Skip to contents
Lakeview, Wrigleyville, Northalsted

Lakeview Low-Line Welcomes 11 Public Art Pieces To Make Community ‘Cleaner, Safer And More Enjoyable’

Erin Schwartz, who chairs the Lakeview Public Art Committee, said it was a "real success" to feature two women artists on the Low-Line's 11 new art panels.

Kate Lewis cuts a ceremonial ribbon during the unveiling of her 8 art pieces along the Lakeview Low-Line Wednesday.
Jake Wittich/Block Club Chicago
  • Credibility:

LAKEVIEW — A series of public art pieces along the Lakeview Low-Line were unveiled Wednesday.

The installations were created by local artists Kate Lewis and Zor Zor Zor and comprise 11 art panels between the Southport and Paulina plazas.

The Lakeview Low-Line is a half-mile stretch beneath the Brown Line tracks between Southport and Lincoln Avenues that community leaders have worked to transform into a lively walking path.

The installations were funded by Special Service Area 27. It’s the fifth year in a row the walkway has been improved with public art. Last year, the thoroughfare welcomed four murals by artists from across the country.

This year’s artists were selected by the Lakeview Public Art Committee, a part of Special Service Area 27, and nonprofit Friends of Lakeview.

Erin Schwartz, who chairs the committee and is a director of Friends of Lakeview, said it was a triumph to spotlight two female artists.

“Females in general have only seen success in the public art world in the past 50 years or so, and in the past century, the majority of public art grants and commissions were given out by men and given solely to men,” Schwartz said. “So it’s a real success for these women to be pioneers in their field.”

Credit: Jake Wittich/Block Club Chicago
Chicago-based artist Kate Lewis speaks during the unveiling of her four art panels along the Lakeview Low-Line.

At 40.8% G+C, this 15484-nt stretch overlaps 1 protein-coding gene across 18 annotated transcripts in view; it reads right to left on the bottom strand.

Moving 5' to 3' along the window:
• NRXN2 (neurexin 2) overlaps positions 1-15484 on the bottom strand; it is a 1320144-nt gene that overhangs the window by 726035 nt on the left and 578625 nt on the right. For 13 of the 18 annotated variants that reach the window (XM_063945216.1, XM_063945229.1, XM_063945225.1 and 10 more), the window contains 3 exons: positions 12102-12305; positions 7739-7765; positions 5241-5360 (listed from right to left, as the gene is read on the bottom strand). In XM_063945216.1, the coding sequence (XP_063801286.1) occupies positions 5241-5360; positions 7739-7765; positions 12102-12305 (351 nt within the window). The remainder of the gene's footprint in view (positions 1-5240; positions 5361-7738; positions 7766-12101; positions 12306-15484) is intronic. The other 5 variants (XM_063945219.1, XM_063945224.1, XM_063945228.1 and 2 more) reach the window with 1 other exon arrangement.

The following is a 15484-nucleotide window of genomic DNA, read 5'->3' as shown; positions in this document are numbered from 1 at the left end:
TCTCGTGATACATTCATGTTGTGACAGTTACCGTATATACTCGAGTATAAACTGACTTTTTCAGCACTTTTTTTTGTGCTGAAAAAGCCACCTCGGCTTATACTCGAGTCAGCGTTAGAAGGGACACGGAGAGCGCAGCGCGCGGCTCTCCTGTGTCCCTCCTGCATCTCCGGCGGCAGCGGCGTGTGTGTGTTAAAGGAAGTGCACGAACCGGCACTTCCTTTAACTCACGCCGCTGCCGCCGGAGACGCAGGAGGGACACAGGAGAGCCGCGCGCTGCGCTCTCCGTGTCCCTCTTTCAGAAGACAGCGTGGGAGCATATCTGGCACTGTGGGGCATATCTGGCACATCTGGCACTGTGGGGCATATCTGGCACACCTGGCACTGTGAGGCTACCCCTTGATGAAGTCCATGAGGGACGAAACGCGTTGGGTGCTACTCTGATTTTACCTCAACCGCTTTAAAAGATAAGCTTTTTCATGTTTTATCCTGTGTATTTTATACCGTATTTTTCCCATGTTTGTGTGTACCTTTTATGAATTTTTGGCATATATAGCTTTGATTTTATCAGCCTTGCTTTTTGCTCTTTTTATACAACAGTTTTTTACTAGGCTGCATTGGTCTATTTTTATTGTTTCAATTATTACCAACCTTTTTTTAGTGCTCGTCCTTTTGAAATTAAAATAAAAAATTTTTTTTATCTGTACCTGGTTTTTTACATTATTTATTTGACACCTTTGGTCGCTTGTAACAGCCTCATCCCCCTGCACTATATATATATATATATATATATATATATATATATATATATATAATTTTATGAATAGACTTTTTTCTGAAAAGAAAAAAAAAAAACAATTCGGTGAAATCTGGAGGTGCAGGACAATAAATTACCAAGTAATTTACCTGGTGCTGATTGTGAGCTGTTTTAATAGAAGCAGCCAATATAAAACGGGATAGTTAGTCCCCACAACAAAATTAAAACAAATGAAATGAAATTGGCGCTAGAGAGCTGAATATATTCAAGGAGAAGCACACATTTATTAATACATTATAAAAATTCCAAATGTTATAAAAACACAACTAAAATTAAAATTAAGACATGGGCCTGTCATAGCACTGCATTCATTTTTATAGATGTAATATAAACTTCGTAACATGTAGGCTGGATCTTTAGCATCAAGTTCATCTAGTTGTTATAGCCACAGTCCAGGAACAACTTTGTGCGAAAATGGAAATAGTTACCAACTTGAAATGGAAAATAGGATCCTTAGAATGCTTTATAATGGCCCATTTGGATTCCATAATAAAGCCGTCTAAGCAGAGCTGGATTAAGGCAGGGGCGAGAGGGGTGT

Lewis, a self-taught artist who specializes in large-scale murals, said her work was intended to improve community safety.

Her work is featured across four panels at the Southport Plaza, 3410 N. Southport Ave.

“Artists help make communities cleaner, safer and more enjoyable for everyone. I’m so grateful that this community understands that and makes art a priority,” Lewis said.

Zor Zor Zor, whose three panels can be seen walking west toward the Paulina Plaza, said she was “stoked to be around awesome artists.”

“I can’t wait to see what else happens in this artist corridor around here,” she said.

The Lakeview Low-Line is also home to the neighborhood’s Low-Line Market, a weekly farmers market that returned this summer. It’s held Thursdays through Oct. 28.

Credit: Jake Wittich/Block Club Chicago
Artist Zor Zor Zor stands before her piece “The Face” along the Lakeview Low-Line Wednesday.

Jake Wittich is a Report for America corps member covering Lakeview, Lincoln Park and LGBTQ communities across the city for Block Club Chicago.

Subscribe to Block Club Chicago, an independent, 501(c)(3), journalist-run newsroom. Every dime we make funds reporting from Chicago’s neighborhoods.

Already subscribe? Click here to support Block Club with a tax-deductible donation. 

Listen to “It’s All Good: A Block Club Chicago Podcast” here: